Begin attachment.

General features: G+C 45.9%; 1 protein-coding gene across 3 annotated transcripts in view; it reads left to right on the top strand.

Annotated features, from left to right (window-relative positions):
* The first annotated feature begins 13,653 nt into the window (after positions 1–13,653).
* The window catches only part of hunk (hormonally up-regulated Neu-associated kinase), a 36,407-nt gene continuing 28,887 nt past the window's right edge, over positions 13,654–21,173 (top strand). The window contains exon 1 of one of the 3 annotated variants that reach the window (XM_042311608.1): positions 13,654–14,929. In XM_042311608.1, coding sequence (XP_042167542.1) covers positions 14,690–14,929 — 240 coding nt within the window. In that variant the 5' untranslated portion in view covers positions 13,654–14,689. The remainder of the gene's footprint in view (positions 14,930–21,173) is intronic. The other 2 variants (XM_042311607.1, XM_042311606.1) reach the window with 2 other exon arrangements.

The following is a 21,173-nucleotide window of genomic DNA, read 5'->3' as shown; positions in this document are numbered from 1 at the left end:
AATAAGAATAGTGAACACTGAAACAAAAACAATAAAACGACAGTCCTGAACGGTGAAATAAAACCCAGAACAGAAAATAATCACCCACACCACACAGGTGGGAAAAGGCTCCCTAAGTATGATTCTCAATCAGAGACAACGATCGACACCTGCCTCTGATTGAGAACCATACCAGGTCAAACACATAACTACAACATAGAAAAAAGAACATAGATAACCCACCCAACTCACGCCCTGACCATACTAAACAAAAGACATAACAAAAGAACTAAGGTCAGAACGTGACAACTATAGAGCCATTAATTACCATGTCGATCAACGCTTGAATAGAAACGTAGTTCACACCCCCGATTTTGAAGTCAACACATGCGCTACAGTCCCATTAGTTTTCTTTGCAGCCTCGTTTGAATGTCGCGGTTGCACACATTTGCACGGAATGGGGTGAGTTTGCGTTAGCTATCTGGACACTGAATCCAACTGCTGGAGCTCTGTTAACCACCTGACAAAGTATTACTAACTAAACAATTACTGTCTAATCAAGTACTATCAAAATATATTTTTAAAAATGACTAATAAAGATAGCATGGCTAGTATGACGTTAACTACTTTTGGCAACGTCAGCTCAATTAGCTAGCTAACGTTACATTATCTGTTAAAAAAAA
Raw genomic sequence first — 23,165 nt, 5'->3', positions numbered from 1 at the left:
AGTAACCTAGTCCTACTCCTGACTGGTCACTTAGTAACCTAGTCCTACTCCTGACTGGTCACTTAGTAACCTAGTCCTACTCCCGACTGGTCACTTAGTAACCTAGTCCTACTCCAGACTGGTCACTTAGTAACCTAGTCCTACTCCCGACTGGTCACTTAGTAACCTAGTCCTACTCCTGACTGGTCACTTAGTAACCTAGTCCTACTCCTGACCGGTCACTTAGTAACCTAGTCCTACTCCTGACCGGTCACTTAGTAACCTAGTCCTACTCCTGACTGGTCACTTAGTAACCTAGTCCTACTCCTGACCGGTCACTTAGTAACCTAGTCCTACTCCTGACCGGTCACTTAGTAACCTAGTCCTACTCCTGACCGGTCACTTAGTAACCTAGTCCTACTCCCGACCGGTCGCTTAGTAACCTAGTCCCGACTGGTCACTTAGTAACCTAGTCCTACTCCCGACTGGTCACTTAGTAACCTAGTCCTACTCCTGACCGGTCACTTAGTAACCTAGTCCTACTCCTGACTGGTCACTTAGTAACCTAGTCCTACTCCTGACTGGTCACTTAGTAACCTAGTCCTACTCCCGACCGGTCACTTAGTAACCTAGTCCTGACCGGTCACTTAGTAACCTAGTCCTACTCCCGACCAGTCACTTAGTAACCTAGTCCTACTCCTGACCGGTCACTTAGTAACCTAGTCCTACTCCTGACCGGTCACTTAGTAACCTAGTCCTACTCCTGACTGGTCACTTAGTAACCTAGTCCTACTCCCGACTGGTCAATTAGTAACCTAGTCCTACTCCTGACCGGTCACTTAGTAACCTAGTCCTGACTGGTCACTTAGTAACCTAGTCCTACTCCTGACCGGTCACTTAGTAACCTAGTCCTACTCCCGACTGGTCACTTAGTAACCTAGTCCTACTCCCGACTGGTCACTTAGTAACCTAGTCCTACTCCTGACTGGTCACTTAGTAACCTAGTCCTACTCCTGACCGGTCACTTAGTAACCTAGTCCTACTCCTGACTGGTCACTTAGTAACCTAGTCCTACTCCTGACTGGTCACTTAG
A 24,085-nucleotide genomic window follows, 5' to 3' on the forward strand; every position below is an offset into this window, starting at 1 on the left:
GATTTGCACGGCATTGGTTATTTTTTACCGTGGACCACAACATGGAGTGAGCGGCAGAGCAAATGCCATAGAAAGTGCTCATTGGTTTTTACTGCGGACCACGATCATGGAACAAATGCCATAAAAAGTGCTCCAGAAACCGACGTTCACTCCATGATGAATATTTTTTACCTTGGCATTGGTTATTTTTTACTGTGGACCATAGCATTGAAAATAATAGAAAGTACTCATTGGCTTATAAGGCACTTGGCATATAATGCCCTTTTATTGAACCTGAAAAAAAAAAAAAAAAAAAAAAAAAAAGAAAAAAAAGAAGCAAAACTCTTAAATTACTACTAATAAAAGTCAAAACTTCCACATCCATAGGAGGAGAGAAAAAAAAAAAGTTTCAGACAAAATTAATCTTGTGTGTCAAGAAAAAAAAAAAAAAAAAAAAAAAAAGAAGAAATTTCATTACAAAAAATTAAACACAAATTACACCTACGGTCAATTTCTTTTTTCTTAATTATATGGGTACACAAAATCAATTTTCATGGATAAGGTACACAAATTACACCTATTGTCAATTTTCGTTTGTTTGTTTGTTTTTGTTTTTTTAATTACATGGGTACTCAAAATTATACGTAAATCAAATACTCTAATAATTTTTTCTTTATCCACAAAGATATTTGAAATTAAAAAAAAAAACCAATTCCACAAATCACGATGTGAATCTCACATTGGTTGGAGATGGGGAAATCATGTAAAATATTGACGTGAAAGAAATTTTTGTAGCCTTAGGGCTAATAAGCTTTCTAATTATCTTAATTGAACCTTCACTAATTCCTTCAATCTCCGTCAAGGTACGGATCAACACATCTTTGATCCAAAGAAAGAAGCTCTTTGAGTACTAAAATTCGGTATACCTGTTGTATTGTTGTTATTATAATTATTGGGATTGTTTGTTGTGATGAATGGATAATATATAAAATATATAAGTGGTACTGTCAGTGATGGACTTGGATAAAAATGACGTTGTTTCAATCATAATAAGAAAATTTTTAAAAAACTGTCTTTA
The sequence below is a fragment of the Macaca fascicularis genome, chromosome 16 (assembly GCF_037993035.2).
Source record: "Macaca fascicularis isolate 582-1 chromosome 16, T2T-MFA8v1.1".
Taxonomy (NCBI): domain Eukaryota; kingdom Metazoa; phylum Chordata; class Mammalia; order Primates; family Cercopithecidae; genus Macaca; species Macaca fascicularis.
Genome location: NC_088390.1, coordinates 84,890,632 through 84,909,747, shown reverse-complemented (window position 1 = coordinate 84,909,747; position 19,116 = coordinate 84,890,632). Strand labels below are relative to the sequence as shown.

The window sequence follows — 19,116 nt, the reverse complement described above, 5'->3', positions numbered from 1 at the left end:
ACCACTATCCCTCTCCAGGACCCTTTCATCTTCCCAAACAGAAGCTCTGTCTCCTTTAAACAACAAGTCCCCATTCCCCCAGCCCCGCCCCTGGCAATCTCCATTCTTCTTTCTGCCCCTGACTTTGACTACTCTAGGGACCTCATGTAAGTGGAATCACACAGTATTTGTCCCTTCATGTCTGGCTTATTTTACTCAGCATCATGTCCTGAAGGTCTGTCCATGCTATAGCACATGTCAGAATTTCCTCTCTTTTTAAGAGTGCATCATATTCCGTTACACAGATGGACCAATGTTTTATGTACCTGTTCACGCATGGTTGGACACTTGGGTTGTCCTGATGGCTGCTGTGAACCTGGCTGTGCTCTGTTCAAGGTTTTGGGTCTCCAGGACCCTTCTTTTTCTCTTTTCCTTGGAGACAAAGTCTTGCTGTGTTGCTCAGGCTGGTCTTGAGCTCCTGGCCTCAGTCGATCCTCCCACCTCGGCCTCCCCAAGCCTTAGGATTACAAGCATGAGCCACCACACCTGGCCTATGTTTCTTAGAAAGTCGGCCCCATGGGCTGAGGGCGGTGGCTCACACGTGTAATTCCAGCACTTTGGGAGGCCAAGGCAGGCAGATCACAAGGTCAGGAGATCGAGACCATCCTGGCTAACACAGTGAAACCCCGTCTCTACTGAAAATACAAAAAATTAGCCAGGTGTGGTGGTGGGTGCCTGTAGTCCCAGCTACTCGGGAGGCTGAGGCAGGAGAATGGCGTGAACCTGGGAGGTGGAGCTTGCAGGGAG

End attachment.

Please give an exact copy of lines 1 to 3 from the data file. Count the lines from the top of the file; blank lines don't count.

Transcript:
General features: G+C 45.9%; 1 protein-coding gene across 3 annotated transcripts in view; it reads left to right on the top strand.

Annotated features, from left to right (window-relative positions):
* The first annotated feature begins 13,653 nt into the window (after positions 1–13,653).